The Football Association believes Istanbul is the "front-runner" to host the semi-finals and final of Euro 2020.
The FA wants to stage those games at Wembley but general secretary Alex Horne says Istanbul is the favourite after missing out on the 2020 Olympics.
"We've taken some soundings," he said. "There's a sympathy for Turkey and it feels like they are the front-runners."
Uefa will stage the 2020 event across 13 cities and says 32 countries have expressed an interest in hosting games.
Final bid dossiers have to be submitted to European football's governing body by 25 April next year, with a decision due on 25 September.
History of the Euros
- First event in 1960 had four teams in the finals - 17 entered - and was won by the Soviet Union
- Format of a four-team finals continued until 1976
- Competition was expanded to eight teams in 1980
- In 1996, when the tournament was held in England, 16 teams took part
- The 2000 finals were the first to be hosted by two countries - Netherlands and Belgium
- The 2016 finals will be hosted by France with 24 teams taking part
- Winners are presented with the Henri Delaunay Trophy, named in honour of the first general secretary of Uefa, who had the idea of a European Championship
- Spain are the current holders
Uefa president Michel Platini has previously said he would back Turkey for Euro 2020 if Istanbul's Olympic bid was unsuccessful.
Istanbul eventually lost out to
Tokyo in the race to host the 2020 Games.
"We get the politics around Istanbul, having not got the Olympics," added Horne.
Uefa is offering member countries the chance to bid for two packages of matches encompassing either group stage games and a knockout round match or the semi-finals and final.
The FA will now bid for both packages as will Belgium, Spain, Germany and Wales.
Turkey and Ukraine are believed to have bid only for the semi-finals and final, leaving 25 other nations, including Scotland, bidding solely for group stage and knockout fixtures.
Horne, speaking as the FA announced its financial results for 2012, believes Wembley and London would benefit from the award of either option.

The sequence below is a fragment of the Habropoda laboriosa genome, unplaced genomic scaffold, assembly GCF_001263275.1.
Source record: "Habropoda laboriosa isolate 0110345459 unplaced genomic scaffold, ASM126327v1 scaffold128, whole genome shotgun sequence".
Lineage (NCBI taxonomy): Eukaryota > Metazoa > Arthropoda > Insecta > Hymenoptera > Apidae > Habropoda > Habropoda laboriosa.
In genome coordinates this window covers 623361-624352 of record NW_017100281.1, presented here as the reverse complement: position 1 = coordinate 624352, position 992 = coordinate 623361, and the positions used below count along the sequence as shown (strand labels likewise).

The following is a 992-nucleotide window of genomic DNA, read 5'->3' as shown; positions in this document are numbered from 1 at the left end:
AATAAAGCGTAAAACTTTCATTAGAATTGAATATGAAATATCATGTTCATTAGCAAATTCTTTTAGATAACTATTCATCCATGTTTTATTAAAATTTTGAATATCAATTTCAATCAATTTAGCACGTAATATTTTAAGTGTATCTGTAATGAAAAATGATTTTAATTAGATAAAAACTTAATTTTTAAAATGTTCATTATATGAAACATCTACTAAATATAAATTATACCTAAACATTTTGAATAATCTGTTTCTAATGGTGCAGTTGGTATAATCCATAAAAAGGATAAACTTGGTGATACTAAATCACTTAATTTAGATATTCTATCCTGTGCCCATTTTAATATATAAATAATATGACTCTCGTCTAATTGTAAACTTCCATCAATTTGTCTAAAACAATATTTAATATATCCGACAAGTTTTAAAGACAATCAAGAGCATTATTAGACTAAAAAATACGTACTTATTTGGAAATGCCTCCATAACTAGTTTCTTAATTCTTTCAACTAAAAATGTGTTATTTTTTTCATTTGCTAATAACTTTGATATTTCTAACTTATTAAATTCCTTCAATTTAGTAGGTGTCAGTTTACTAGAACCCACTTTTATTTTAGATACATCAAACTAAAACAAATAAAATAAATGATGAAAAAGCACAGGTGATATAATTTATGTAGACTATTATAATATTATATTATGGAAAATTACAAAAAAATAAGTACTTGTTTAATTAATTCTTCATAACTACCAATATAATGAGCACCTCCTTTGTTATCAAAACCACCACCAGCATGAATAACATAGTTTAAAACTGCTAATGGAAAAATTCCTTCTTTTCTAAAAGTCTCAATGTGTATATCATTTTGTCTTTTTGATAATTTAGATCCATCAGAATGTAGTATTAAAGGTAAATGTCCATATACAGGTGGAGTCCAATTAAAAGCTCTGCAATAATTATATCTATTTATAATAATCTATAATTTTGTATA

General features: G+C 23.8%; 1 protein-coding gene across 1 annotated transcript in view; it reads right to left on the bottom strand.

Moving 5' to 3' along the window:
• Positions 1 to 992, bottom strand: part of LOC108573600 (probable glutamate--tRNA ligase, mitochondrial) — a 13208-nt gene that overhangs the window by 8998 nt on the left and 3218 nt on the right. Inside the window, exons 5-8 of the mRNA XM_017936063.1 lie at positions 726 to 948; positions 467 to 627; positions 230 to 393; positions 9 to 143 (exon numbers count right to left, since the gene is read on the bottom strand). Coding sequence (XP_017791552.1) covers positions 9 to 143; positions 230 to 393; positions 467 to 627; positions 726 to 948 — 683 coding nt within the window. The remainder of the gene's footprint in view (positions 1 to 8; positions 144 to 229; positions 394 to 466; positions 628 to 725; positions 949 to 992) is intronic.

"The impact on the stadium and London of hosting either group stages and semi-final and final will be significant," he said.
"It's something we want to be part of, so we've bid for both."
With FA chairman Greg Dyke
targeting a semi-final place for England in 2020,
Horne says a successful bid would boost home hopes.
"The prize of group games and a quarter-final, or certainly a knockout game, here at Wembley, is significant," he said. "You get two games with England at home which has got to be an advantage."
The FA's financial results reveal that turnover for the not-for-profit organisation in 2012 stood at £318m, down from £329m in 2011.
More than 50% of total expenditure went towards investments in the game, with £101m given in total.
Fabio Capello's departure as England manager in February 2012 is also accounted for in the financial statement.
After the Italian and his backroom staff left the England set-up, the team remained without a manager until current boss Roy Hodgson was appointed shortly before Euro 2012.
"We didn't pay Fabio any more than we would have done in the period that we didn't have a manager," said Horne.
"We paid him a small amount of money as severance, but it was less than we'd have paid him if he stayed working until the Euros, significantly."
The £11m decrease in turnover is largely due to a fall in event income for Wembley Stadium, which is wholly owned by the FA.
The FA say this was due to a reduction in events at the venue, which had hosted the Champions League final between Manchester United and Barcelona in 2011.
The 2012 Olympics in London also meant the Community Shield between Manchester City and Chelsea had to be played at Villa Park.